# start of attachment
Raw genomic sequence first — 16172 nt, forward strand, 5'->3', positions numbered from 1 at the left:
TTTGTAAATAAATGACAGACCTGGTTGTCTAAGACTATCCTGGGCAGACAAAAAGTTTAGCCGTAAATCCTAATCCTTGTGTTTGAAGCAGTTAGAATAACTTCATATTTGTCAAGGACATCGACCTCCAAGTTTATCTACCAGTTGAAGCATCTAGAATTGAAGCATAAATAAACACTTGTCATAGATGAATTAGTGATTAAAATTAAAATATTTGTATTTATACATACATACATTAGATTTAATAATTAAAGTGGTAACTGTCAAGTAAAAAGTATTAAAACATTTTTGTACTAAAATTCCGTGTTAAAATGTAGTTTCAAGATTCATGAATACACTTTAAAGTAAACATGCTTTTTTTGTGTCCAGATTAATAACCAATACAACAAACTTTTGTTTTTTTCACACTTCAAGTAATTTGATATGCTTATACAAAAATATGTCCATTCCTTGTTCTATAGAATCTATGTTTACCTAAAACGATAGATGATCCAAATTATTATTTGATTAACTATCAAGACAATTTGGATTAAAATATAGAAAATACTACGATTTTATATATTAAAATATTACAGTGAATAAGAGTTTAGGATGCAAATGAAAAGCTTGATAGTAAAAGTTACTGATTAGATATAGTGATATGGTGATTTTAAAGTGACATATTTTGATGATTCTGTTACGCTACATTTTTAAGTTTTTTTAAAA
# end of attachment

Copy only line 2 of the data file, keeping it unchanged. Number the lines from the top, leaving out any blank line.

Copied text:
TTTGTAAATAAATGACAGACCTGGTTGTCTAAGACTATCCTGGGCAGACAAAAAGTTTAGCCGTAAATCCTAATCCTTGTGTTTGAAGCAGTTAGAATAACTTCATATTTGTCAAGGACATCGACCTCCAAGTTTATCTACCAGTTGAAGCATCTAGAATTGAAGCATAAATAAACACTTGTCATAGATGAATTAGTGATTAAAATTAAAATATTTGTATTTATACATACATACATTAGATTTAATAATTAAAGTGGTAACTGTCAAGTAAAAAGTATTAAAACATTTTTGTACTAAAATTCCGTGTTAAAATGTAGTTTCAAGATTCATGAATACACTTTAAAGTAAACATGCTTTTTTTGTGTCCAGATTAATAACCAATACAACAAACTTTTGTTTTTTTCACACTTCAAGTAATTTGATATGCTTATACAAAAATATGTCCATTCCTTGTTCTATAGAATCTATGTTTACCTAAAACGATAGATGATCCAAATTATTATTTGATTAACTATCAAGACAATTTGGATTAAAATATAGAAAATACTACGATTTTATATATTAAAATATTACAGTGAATAAGAGTTTAGGATGCAAATGAAAAGCTTGATAGTAAAAGTTACTGATTAGATATAGTGATATGGTGATTTTAAAGTGACATATTTTGATGATTCTGTTACGCTACATTTTTAAGTTTTTTTAAAA